My HTC Hero for Sprint Phone Sucks

My wife and I switched cellphone plans and bought HTC Heroes back in November with the explicit promise straight from Sprint that, yes, Android would be upgraded from 1.5 to 1.6 or better within just a couple of months. Eventually, news came out that HTC would be skipping 1.6 and jump all the way to 2.1 – the most recent version. At that time, we were promised Q1 of 2010, then late March, then early Q2 and the most recent rumors had it going out April 9th, which came and went yesterday. So, where’s my update?

I’ve been aching for this for a while because every day seems to bring another disappointment with my Hero and Android in general. For the most part, it works fairly well and definitely lets me do a lot more than I ever could with a phone. But I explicitly chose Android over an iPhone because of its openness. The fact that I can program my Android using an open and free SDK using the relatively open and free Java language is incredibly appealing to me. I’ve already written a couple of small applications and have several more ideas percolating in my notebook.

But every time one of my friends pulls out an iPhone, I’m reminded of just how limited my phone is in functionality. iPhones are incredibly zippy – I touch or sweep and it responds right away. It seems that all of the cool apps come out on the iPhone first and only some of them of them ever get ported to Android. I can live with these limitations, though. Android is still a reasonably new platform, so I can understand why some software developers have yet to commit.

But during my most recent trip, I discovered a heretofore undiscovered limitation of my phone that has completely dropped the bloom off the rose. I have a few movies in an open video format that I have been dying to watch, so I loaded them up on my Android. Then, I went to the built-in video player to watch them. This is when I suddenly realized – what video player?

That’s right, my HTC Hero on Sprint can’t play most video formats off the SD card. It handles YouTube – most of the time – but nothing else aside from the format it’s built-in camera uses. This is a fundamental flaw in a so-called “smartphone” and a completely unforgivable oversight. I assumed it played video just like my old Blackberry, which preceded the iPhone.

Android 2.1 is supposed to alleviate this issue, as well as some others. Here is a list of the things that annoy be about my HTC Hero from Sprint that I expect Android 2.1 to fix, either because that’s what I’ve read or because, if it doesn’t, it continues to make my phone a third-rate player in the market.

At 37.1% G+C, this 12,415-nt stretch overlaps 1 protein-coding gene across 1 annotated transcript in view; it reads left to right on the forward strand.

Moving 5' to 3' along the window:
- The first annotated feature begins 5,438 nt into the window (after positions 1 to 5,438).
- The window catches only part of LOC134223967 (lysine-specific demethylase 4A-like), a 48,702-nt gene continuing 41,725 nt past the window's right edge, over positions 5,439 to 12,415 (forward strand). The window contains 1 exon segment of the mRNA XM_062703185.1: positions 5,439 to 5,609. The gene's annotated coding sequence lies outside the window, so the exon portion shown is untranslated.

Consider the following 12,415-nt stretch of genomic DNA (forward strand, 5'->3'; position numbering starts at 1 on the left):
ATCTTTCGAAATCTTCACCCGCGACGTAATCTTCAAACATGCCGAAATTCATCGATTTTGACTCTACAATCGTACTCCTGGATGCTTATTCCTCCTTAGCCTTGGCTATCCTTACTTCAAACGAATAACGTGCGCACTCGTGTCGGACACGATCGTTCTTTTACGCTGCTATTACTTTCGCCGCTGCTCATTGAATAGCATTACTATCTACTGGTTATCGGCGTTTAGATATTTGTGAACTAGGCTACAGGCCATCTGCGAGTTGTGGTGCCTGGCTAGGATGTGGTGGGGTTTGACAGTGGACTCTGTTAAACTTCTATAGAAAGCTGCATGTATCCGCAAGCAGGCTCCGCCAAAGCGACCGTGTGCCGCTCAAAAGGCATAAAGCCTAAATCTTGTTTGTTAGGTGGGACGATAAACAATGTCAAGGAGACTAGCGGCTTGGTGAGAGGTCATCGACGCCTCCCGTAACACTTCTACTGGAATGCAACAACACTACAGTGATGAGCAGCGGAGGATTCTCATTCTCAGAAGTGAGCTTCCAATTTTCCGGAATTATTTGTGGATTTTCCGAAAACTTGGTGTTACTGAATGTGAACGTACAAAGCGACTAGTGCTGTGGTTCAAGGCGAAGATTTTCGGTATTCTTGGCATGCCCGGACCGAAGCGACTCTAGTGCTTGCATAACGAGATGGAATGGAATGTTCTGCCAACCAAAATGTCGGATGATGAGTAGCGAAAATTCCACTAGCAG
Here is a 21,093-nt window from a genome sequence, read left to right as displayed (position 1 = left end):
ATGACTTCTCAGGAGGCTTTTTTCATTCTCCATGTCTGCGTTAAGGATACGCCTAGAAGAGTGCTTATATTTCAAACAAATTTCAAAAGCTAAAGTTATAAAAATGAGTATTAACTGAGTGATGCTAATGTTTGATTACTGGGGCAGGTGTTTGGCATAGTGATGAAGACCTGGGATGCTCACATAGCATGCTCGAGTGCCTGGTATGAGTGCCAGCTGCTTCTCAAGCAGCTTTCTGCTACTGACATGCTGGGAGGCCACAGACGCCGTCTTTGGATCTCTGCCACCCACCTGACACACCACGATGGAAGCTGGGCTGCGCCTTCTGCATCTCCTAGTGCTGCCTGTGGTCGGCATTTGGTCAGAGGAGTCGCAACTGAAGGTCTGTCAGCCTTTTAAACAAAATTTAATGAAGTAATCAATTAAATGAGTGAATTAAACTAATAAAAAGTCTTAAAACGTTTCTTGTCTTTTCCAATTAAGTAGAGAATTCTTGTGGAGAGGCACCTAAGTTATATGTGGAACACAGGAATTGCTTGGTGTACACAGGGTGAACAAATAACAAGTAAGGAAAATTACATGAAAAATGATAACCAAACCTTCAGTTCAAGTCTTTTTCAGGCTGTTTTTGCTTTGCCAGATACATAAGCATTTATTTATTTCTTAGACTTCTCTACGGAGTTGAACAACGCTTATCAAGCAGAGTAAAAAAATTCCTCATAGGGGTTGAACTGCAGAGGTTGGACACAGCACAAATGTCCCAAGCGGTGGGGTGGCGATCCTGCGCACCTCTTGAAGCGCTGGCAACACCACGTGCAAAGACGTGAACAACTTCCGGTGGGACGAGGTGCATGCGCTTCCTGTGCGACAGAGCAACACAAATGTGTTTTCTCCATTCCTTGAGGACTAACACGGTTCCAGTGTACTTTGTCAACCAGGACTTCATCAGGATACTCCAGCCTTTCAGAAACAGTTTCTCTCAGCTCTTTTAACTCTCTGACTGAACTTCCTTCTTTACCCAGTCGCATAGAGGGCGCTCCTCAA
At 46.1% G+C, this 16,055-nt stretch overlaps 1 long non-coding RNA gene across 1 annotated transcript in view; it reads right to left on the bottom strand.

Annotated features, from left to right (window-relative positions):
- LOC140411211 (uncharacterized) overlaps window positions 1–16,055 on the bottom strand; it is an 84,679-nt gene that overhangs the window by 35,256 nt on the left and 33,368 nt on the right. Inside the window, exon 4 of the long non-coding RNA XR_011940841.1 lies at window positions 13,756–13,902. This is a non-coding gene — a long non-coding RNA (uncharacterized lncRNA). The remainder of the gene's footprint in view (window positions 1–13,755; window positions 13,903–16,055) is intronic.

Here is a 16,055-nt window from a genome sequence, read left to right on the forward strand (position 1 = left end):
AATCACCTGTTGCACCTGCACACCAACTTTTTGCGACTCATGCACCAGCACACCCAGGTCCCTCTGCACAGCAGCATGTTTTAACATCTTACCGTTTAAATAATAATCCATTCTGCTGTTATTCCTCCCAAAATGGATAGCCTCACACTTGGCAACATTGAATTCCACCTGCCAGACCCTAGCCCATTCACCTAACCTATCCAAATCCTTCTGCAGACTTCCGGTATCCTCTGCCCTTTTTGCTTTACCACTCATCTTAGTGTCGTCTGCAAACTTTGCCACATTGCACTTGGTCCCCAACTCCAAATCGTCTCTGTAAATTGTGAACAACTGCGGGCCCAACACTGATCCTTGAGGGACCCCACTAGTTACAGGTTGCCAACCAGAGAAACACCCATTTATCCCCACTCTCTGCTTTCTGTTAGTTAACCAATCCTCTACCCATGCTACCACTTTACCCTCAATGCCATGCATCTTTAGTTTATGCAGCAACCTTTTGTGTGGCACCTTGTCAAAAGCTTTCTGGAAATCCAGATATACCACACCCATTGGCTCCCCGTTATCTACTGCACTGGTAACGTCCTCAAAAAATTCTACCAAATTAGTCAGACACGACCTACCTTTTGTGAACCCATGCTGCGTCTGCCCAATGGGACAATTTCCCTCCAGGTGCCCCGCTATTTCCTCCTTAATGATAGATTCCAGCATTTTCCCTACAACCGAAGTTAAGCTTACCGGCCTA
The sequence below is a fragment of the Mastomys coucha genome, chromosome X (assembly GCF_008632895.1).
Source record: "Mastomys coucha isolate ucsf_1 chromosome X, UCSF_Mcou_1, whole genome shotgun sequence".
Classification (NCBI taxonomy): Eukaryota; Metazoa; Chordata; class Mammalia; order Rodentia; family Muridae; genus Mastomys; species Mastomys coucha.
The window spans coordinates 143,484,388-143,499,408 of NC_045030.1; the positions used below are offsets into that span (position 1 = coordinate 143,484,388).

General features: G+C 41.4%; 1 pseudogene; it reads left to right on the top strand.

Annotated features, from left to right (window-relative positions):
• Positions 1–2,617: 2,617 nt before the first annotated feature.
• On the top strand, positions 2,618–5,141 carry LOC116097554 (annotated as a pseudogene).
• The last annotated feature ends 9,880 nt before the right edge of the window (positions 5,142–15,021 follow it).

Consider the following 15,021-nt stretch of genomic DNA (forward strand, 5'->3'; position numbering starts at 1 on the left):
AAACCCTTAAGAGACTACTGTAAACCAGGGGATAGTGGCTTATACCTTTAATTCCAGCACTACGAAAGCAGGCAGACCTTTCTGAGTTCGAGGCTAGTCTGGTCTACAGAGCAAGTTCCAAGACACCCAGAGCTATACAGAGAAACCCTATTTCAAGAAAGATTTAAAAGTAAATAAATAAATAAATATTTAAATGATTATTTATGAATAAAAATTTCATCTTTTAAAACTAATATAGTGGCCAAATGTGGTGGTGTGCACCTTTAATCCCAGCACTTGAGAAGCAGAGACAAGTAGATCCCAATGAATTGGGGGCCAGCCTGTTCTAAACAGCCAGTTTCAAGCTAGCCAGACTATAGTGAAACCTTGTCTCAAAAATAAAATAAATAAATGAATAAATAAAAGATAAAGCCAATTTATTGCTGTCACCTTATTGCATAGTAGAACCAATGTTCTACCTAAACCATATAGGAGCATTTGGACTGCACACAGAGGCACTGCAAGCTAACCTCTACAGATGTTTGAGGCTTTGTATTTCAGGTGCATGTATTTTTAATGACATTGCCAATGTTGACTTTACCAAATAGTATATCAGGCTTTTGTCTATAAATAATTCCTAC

• Doesn’t play many video formats. C’mon, folks – this is supposed to be a smartphone that’s heavy on the media. The fact that I can’t just play my videos on it like I can with most other devices is pretty inexcusable.
  • Its responsiveness to touch and sensor inputs is slow. When I turn my phone from portrait to landscape, it can take as long as 45 second to register sometimes. The fact that I frequently have to the screen several times before something happens is also irritating. I use Advanced Task Killer to knock off unnecessary tasks and such, but it’s incredibly irritating that I have to do that at all.
  • I am constantly fat-fingering on the keyboard. My fingers are actually thinner than most people, yet I feel like a hamfisted sausage digit whenever I try to type anything longer than a Tweet. The iPhone doesn’t seem to have this problem.
  • The actual phone functionality sucks. Half the time when someone calls, everything pauses and it takes several seconds before the call comes up on the screen. By the time it does, the caller is already on their way to voicemail, giving me just one ring to answer. Ironically, the phone feels like an afterthought.
  • Flash sucks. I get it that I’m lucky to have Flash at all, but I’d say that two thirds of the sites I have tried to access using the built-in Flash player are incompatible. So why bother with Flash at all?
  • The camera sucks. It takes a good minute for the camera application to load, then it takes about a second after hitting the button for it to actually capture the image. Often times, the subject has already moved by then, so most of my pictures are either blurry or have not captured the moment at all. Not a problem with still lifes, but trying to photograph my fidgety 18 month old is all but impossible.

When – or, I’m beginning to think, if – HTC updates the Hero with Android 2.1, I’ll revisit this list and let you know whether they’ve met my expectations. At this point, though, I can no longer recommend the HTC Hero for Sprint to anyone – or any Android phone, for that matter. Until I can see what 2.1 can do, my recommendation for buying a new phone is to just keep whatever you have. I strongly believe in the Android platform as the long term winner – an open interface is always better than a closed garden, and Android will only get better with time – but I’m decidedly against anyone dumping a beta product on an unsuspecting public and calling it production ready. This is clearly what HTC did with the Hero, Moment and every other phone they have released with a pre-2.1 Android OS, and I feel deceived. That’s not the best feeling you want to leave with your customers.

1 comment to My HTC Hero for Sprint Phone Sucks

  • Dan

    This is spot on! I am on the chat with Sprint right now to try to get back to my Rumor and take out the data charge. It’s not worth it. The quick touch just to call my wife is a45 sec delay. It’s an accident waiting to happen. It is the least responsive phone I have seen. My kid’s lotus is better at navigating the net.

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